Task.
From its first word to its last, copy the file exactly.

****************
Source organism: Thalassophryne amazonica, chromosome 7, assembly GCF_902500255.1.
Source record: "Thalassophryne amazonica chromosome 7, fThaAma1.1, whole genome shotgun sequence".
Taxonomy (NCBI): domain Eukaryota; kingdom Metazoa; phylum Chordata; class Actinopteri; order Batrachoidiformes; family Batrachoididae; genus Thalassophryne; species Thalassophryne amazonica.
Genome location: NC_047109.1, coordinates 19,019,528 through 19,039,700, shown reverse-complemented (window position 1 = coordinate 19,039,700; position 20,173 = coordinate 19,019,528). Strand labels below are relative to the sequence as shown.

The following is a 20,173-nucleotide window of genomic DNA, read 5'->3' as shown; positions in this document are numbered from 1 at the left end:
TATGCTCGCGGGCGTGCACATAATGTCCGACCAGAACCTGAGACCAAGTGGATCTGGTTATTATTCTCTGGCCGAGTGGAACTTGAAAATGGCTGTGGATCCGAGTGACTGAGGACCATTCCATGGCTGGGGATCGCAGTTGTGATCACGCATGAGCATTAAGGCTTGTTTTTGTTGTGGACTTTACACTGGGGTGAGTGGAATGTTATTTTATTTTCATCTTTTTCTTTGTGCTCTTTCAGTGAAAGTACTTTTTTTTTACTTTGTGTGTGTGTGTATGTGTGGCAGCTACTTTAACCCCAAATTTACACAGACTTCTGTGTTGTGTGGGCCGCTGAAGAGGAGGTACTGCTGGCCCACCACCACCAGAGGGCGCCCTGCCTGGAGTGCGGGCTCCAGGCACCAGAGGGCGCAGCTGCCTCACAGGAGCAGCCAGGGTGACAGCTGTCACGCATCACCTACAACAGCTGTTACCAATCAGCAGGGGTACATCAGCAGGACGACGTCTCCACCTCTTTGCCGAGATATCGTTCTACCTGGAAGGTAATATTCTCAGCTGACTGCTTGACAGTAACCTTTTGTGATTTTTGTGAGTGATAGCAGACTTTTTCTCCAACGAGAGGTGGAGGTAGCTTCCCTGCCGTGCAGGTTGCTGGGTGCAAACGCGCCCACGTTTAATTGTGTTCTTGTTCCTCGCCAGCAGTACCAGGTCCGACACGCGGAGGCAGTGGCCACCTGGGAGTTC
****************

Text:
Source organism: Thalassophryne amazonica, chromosome 7, assembly GCF_902500255.1.
Source record: "Thalassophryne amazonica chromosome 7, fThaAma1.1, whole genome shotgun sequence".
Taxonomy (NCBI): domain Eukaryota; kingdom Metazoa; phylum Chordata; class Actinopteri; order Batrachoidiformes; family Batrachoididae; genus Thalassophryne; species Thalassophryne amazonica.
Genome location: NC_047109.1, coordinates 19,019,528 through 19,039,700, shown reverse-complemented (window position 1 = coordinate 19,039,700; position 20,173 = coordinate 19,019,528). Strand labels below are relative to the sequence as shown.

The following is a 20,173-nucleotide window of genomic DNA, read 5'->3' as shown; positions in this document are numbered from 1 at the left end:
TATGCTCGCGGGCGTGCACATAATGTCCGACCAGAACCTGAGACCAAGTGGATCTGGTTATTATTCTCTGGCCGAGTGGAACTTGAAAATGGCTGTGGATCCGAGTGACTGAGGACCATTCCATGGCTGGGGATCGCAGTTGTGATCACGCATGAGCATTAAGGCTTGTTTTTGTTGTGGACTTTACACTGGGGTGAGTGGAATGTTATTTTATTTTCATCTTTTTCTTTGTGCTCTTTCAGTGAAAGTACTTTTTTTTTACTTTGTGTGTGTGTGTATGTGTGGCAGCTACTTTAACCCCAAATTTACACAGACTTCTGTGTTGTGTGGGCCGCTGAAGAGGAGGTACTGCTGGCCCACCACCACCAGAGGGCGCCCTGCCTGGAGTGCGGGCTCCAGGCACCAGAGGGCGCAGCTGCCTCACAGGAGCAGCCAGGGTGACAGCTGTCACGCATCACCTACAACAGCTGTTACCAATCAGCAGGGGTACATCAGCAGGACGACGTCTCCACCTCTTTGCCGAGATATCGTTCTACCTGGAAGGTAATATTCTCAGCTGACTGCTTGACAGTAACCTTTTGTGATTTTTGTGAGTGATAGCAGACTTTTTCTCCAACGAGAGGTGGAGGTAGCTTCCCTGCCGTGCAGGTTGCTGGGTGCAAACGCGCCCACGTTTAATTGTGTTCTTGTTCCTCGCCAGCAGTACCAGGTCCGACACGCGGAGGCAGTGGCCACCTGGGAGTTC